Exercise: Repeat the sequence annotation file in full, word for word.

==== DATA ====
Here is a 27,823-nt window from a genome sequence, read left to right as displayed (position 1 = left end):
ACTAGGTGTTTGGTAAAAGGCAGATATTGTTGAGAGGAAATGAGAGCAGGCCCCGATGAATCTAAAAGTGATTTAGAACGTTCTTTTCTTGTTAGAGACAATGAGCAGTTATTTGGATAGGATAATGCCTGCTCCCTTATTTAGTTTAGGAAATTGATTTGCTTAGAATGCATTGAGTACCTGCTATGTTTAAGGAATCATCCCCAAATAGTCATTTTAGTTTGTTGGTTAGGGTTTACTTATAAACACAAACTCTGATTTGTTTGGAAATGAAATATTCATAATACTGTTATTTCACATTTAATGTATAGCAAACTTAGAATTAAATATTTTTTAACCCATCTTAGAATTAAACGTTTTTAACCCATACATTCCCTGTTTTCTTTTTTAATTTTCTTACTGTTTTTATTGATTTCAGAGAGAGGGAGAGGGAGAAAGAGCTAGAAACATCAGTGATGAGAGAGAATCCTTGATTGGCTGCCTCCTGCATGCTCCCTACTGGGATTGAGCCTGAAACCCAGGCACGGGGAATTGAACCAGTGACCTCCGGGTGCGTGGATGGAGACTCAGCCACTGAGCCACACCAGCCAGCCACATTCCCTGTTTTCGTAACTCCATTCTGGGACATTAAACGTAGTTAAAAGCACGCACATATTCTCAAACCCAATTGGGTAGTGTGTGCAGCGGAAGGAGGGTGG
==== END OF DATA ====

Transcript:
Here is a 27,823-nt window from a genome sequence, read left to right as displayed (position 1 = left end):
ACTAGGTGTTTGGTAAAAGGCAGATATTGTTGAGAGGAAATGAGAGCAGGCCCCGATGAATCTAAAAGTGATTTAGAACGTTCTTTTCTTGTTAGAGACAATGAGCAGTTATTTGGATAGGATAATGCCTGCTCCCTTATTTAGTTTAGGAAATTGATTTGCTTAGAATGCATTGAGTACCTGCTATGTTTAAGGAATCATCCCCAAATAGTCATTTTAGTTTGTTGGTTAGGGTTTACTTATAAACACAAACTCTGATTTGTTTGGAAATGAAATATTCATAATACTGTTATTTCACATTTAATGTATAGCAAACTTAGAATTAAATATTTTTTAACCCATCTTAGAATTAAACGTTTTTAACCCATACATTCCCTGTTTTCTTTTTTAATTTTCTTACTGTTTTTATTGATTTCAGAGAGAGGGAGAGGGAGAAAGAGCTAGAAACATCAGTGATGAGAGAGAATCCTTGATTGGCTGCCTCCTGCATGCTCCCTACTGGGATTGAGCCTGAAACCCAGGCACGGGGAATTGAACCAGTGACCTCCGGGTGCGTGGATGGAGACTCAGCCACTGAGCCACACCAGCCAGCCACATTCCCTGTTTTCGTAACTCCATTCTGGGACATTAAACGTAGTTAAAAGCACGCACATATTCTCAAACCCAATTGGGTAGTGTGTGCAGCGGAAGGAGGGTGG